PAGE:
Ally McCoist: Rangers tell Stock Exchange the Light Blues boss has resigned, triggering notice period
Ally McCoist's time as Rangers manager appears to be up after the club told the Stock Exchange he had resigned.
Three days after reports first surfaced that McCoist had offered his resignation, a statement on Monday morning confirmed he had tendered it.
A 12-month notice period has now been triggered, with the club saying they will now hold talks with their record scorer.
In the meantime, the 52-year-old's wage, according to the statement, is increased to £750,000 per year.
The statement read: "The company announces that Alastair McCoist, manager of the first team squad, has resigned. His service contract dated December 28, 2010, which was subsequently amended, has a 12-month notice period ("Notice Period").
"The directors will hold discussions with Mr McCoist to seek an amicable solution in the best interests of the company, and expect to be in a position to make a further announcement before the end of the week. During the notice period, Mr McCoist's salary will increase significantly to GBP750,000 per annum."
McCoist led Rangers in their defeat at Queen of the South on Friday night immediately after the initial reports surfaced, but refused to talk about his future in the wake of it.
"I have absolutely no comment on rumours," he said.
"I can't have any bearing on speculation. I will deal with cold, hard facts. I think you know me well enough that I will give you an opinion on that. But I can't comment on speculation."
But when he was asked if he believed he would still be the Light Blues boss next season, McCoist - who was famously quoted saying he ''did not do walking away'' - said: ''Absolutely. I'm the Rangers manager and that will hopefully be the case for the foreseeable future.
''I told the (players before the match) I was the Rangers manager and I would continue to be the Rangers manager."
Sources have claimed that McCoist's resignation offer - which could cost the club up to £1.4million in severance payments - was knocked back by the Light Blues' cash-strapped board.
Reports in recent weeks have also claimed football board chairman Sandy Easdale and his brother James, a PLC director, have been behind attempts to axe the manager.
Both were at Palmerston to watch McCoist's side lose for the third time in the Scottish Championship this season.
The club reported £8.3million losses last month and need to raise a similar amount before the end of the financial year if they are to stay afloat.
Billionaire Newcastle owner Mike Ashley - who holds a nine per cent stake in the Ibrox club - could yet have the final say on whether McCoist keeps his job.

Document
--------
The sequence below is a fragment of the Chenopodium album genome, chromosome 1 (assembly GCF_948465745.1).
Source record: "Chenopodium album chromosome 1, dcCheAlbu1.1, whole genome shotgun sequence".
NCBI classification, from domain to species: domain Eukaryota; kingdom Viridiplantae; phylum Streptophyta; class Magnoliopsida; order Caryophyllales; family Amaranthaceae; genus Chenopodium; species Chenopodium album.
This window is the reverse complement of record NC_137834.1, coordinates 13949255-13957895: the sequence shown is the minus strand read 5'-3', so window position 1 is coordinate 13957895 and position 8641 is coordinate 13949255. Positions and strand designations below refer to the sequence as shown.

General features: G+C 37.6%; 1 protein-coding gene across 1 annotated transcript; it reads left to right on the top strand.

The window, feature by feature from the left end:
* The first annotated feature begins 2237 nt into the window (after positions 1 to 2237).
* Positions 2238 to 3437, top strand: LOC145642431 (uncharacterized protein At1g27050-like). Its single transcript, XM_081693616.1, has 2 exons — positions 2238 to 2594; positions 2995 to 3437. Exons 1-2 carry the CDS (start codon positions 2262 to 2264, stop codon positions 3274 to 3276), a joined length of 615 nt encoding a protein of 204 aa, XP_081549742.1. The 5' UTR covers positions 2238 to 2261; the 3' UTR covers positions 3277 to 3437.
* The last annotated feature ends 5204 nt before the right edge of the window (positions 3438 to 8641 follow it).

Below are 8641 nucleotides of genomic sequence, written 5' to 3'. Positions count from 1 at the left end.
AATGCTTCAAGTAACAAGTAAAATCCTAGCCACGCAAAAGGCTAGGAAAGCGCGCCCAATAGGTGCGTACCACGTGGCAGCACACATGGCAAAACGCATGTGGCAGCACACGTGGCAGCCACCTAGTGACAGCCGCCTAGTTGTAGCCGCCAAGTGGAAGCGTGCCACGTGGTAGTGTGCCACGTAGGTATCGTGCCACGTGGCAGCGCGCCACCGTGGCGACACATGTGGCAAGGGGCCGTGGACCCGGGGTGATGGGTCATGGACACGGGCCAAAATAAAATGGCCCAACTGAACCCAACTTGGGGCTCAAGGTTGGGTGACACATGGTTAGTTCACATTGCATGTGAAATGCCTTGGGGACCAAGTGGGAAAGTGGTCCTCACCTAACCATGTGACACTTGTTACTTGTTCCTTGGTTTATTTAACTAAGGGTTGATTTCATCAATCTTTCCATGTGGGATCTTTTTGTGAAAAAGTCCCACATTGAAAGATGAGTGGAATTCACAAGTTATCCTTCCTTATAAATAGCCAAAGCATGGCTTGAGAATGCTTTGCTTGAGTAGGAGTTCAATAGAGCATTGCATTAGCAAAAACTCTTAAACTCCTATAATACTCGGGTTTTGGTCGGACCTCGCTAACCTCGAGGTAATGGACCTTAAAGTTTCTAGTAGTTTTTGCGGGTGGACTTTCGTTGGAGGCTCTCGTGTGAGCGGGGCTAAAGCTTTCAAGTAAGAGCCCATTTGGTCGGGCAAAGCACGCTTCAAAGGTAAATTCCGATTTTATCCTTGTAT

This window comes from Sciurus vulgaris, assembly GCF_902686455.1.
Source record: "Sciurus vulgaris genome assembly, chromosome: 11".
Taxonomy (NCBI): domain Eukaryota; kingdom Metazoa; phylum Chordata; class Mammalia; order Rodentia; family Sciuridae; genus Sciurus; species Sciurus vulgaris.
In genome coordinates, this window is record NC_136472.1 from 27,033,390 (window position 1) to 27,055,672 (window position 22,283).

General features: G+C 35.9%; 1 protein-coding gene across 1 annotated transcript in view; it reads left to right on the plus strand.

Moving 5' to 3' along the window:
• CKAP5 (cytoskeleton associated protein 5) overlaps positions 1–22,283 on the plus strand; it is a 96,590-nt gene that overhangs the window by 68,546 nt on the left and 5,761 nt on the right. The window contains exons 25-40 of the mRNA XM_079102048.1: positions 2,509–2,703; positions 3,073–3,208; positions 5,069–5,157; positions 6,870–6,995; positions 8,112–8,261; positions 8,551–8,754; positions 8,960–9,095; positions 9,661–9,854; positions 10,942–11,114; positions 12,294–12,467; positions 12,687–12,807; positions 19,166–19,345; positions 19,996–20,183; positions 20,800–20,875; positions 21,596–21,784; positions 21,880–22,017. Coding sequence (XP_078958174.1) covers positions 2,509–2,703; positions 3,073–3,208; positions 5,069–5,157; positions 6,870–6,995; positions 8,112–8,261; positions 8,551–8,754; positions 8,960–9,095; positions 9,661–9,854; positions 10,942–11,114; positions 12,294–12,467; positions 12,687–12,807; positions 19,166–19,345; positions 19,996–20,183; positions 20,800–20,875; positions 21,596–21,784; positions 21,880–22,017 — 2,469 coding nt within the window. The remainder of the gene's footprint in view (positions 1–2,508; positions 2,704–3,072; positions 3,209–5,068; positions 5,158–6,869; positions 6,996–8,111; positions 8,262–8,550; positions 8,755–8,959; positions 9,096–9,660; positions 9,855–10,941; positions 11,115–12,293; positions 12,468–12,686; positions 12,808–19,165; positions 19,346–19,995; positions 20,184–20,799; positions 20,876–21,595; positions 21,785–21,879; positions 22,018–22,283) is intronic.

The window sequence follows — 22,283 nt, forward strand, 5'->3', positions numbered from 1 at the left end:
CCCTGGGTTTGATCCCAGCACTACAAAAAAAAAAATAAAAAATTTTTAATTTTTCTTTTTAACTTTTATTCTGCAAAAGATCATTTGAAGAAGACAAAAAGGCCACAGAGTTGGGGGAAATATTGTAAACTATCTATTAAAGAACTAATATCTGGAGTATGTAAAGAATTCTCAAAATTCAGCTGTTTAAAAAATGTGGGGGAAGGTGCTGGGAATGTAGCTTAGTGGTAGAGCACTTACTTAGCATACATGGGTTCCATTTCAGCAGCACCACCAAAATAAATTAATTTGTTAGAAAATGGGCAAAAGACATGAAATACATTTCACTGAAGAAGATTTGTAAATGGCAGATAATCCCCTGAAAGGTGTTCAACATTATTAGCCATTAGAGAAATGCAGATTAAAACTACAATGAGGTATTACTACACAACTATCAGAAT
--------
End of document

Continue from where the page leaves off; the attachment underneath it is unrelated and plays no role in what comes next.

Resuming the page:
McCoist took over at Rangers in 2011 and has been at the helm throughout their financial meltdown and subsequent attempts to return to the top - a bid which has stalled this season with Hearts running away with the Championship title.
Where did it go wrong for the Light Blues' record scorer?
Despite the club's financial implosion, McCoist has had money to work with during his three-and-a-half year reign as boss. But the 52-year-old repeatedly put his faith in players he knew with Scottish Premiership experience who failed to recreate their former performance level.
Allies of the manager will point out that he did not have a scouting network to rely on, but moves for highly-paid figures like Ian Black, Nicky Law, Jon Daly, Kenny Miller and Kris Boyd simply did not work, while others signings such as Emilson Cribari, Fransico Sandaza and Arnold Peralta were outright disasters.
STYLE OF PLAY
The signs were good for McCoist when he first took over and Rangers managed to rack up a 15-point lead over Celtic in his first season. But as that lead was thrown away, a frailty in his management was brutally exposed.
But worse was to come for the former Scotland striker as despite the mammoth resources he could call upon as he faced up to part-time minnows following the club's liquidation, his side often struggled.
Tactically naive, one-paced and lacking creativity, the club's loyal faithful soon grew tired as they toiled against sides they should have been ripping apart.
Rangers have staggered from one crisis to another - all the while wasting millions of pounds in the process.
But McCoist did himself no favours by accepting a £800,000-a-year deal to manage the club while it was marooned at the depths of the Scottish game.
Even when he volunteered to take a 50 per cent wage cut, many fans were disappointed that it took several weeks of negative headlines before it was finally agreed.
Many Gers supporters thought that by going down to the Third Division, Rangers would be able to flood their team with young recruits while they stock-piled cash for their Premiership return.
But McCoist was reluctant to put his faith in his Murray Park youngsters, claiming they were not good enough to see the club back through the divisions.
The only youngster to have made any impact in recent years has been Lewis Macleod. The Scotland Under-21 midfielder is undoubtedly a promising talent but one graduate from an entire youth system seems wasteful to many.
Since replacing Walter Smith in the summer of 2010, McCoist has failed to win a single cup competition in 11 attempts.
Rangers remain in this season's two major domestic knock-out tournaments this season but suffered fresh shame when they blew a two-goal lead against Alloa as they crashed out of the Petrofac Training Cup semis earlier this month.
Other humiliations include losing last year's Challenge Cup final to Raith Rovers and being taken to a replay by League Two outfit Albion Rovers.
Belfast Telegraph Digital